Sunday: Transfer to the airport was quick and easy and by 8:00 we were on our way to Baltra with a brief stop in Guayquil to pick up passengers. As we will come to expect, Celebrity fed us twice on the flight in addition to our buffet breakfast at the Marriott before leaving. Once we arrived in Baltra, we had approx 45 minutes for some unknown reason to wait for the busses to the port. Conveniently, there just happen to be dozen or so souvenir shops to help us pass the time. Not sure if this was an intentional delay, but as we could see our ship out in the water waiting for us, we were all very anxious to get moving and begin our journey. Once it was confirmed that enough people had bought hats, tshirts and stuffed animals, we boarded our busses to the port. Now the real Celebrity experience began. We were met on deck with a cold towel and a mimosa. We were taken to the lounge where we handled some administrative stuff and then were individually escorted to our cabins. As promised, champagne and fruit plates greeted us there. That of course was only to tide us over to lunch 30 minutes later.
Our first excursion that day was N. Seymour Island. We opted for the "long walk", which was not very long in distance, but more than 2 hours in duration and very rocky terrain. No matter what you have read, nothing prepares you for the wildlife you will see EVERYWHERE! Nor will you be prepared for the experience of a sea lion coming right up to you and sniffing you to see if perhaps you are his relative. The sights are extraordinary and your senses will be overloaded by large iguanas, blue footed boobies, sea lions, nesting frigate birds, etc. Upon return to the ship, we were greeted with cool towels and glasses of wine or beer . We were given instructions on when/where to go for our next day's briefing and the time and place of our next meal. If only we had time to digest our LAST meal first. After dinner - it was off to bed for just about everyone so that we would have the energy required for the next day.
Monday: We were given the option of a pre-breakfast excursion to circumnavigate Kicker Rock. We opted in and I strongly recommend you do too. Yes, you can see Kicker from the ship, however that experience is nothing like being in a small Zodiac and looking up at the blue footed boobies and Sally Lightfoot crabs 20 feet away, The morning sun casting a golden glow over the rock is spectacular. This was the first reminder that we should take advantage of every opportunity presented because you never know what it will bring. As we were circling Kicker, a ray leaped out of the water spinning and showing off. That was followed by the sighting of a whale by one of the zodiacs. In a flash all four of the zodiacs which went out were chasing the trail of the spouting whale. Park regulations are very specific about everything, and at the 15 minute mark, we were informed that we were no longer allowed to follow the whale so we turned back to the ship - with still enough time to have breakfast before our next excursion.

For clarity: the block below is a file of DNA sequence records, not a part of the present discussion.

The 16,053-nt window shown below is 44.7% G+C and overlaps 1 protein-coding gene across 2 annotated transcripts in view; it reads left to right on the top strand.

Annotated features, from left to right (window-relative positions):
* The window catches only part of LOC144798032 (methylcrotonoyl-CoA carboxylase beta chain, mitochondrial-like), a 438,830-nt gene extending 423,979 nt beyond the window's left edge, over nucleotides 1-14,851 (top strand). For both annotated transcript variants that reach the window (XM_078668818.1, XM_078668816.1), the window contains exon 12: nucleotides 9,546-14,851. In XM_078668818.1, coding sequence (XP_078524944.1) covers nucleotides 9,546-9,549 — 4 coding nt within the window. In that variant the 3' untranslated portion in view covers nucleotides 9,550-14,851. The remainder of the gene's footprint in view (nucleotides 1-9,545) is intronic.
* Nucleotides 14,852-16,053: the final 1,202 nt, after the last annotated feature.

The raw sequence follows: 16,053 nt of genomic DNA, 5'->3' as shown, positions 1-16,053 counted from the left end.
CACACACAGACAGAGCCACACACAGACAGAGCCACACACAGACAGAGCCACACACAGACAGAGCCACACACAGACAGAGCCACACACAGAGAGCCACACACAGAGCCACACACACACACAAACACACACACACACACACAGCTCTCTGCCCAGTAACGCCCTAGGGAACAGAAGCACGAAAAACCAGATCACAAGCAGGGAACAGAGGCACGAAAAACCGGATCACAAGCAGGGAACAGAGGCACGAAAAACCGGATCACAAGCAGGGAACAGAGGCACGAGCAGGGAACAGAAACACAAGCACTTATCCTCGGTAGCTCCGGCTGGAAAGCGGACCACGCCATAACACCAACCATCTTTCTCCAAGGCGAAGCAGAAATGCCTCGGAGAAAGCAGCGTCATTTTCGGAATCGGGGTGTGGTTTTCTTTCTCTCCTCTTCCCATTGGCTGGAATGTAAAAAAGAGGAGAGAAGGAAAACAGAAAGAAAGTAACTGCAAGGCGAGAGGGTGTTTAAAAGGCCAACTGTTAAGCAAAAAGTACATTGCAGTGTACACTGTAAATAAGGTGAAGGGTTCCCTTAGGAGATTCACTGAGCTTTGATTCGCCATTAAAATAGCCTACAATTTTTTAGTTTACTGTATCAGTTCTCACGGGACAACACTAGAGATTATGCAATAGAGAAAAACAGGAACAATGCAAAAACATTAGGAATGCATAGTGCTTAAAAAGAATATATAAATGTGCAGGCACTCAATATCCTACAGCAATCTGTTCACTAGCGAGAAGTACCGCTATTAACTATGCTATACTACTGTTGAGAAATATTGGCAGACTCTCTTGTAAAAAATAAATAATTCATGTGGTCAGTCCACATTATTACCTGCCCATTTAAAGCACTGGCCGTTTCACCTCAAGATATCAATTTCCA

San Cristobal: We went to the Interpretation Center, which was somewhat interesting, but difficult to pay attention as you could hear sea lions barking from a nearby beach and we really wanted to go see them. We were then driven into town to do some shopping. We poked into 2-3 shops but quickly tired of the T-shirts and shell animals. We walked down to the beach area where we were welcomed by sea lions everywhere, on steps, in the park, on the beach. They could care less about humans and allowed us to get very close and have great photo opportunities. My son sat down on a bench and a baby sea lion walked right over to him sniffed a little and then nibbled his arm. Apparently he was not the correct flavor so away he walked. We bought nothing in town and spent our entire time ashore watching blue footed boobies dive for fish, Sally Lightfoot crabs scamper across the rocks and sea lions laze in the sun and pose for photo ops. From what we heard on deck, the only real purchases made were those who found the electronics store and were able to purchase cameras, memory cards, battery chargers, batteries and other items which somehow never made it to the suitcase before leaving home. When our time was up, back on the Zodiacs to return just in time for one more meal.
Espanola: In the afternoon, we again boarded our Zodiaks and headed to Espinola. We anticipated with excitement the thought that we would be able to glimpse some of the species known to the island, but when on a nature safari like this you never know what you might see. We were just hoping to not get "skunked". Talk about underestimation! This island was so full of iguanas, blue footed and nazca boobies, albatross and albatross babies, we didn't know which way to look first. We saw every animal not only in pairs, but by the hundreds. We had finches who followed us down the trail, we had boobies who were standing in the trail doing their dance and would hiss at you if you got in their way. After all, you are a visitor to their island. We saw an incredible amount of wildlife and it was all breathtaking as was the visit to the blowhole along the beautiful coast. The biggest concern was that you could never quite decide if you should watch where you were walking so that you did not fall, or whether you should watch for wildlife. A note of caution: The hike is approx 2 hours of walking over rocks - not a smooth path. The Park service cleared the vegetation along the path, but left the rocks were they lay. You must wear good walking shoes/sneakers and pay close attention. It is an unstable path, but not a hilly walk. If you can at all handle the conditions, don't miss this walk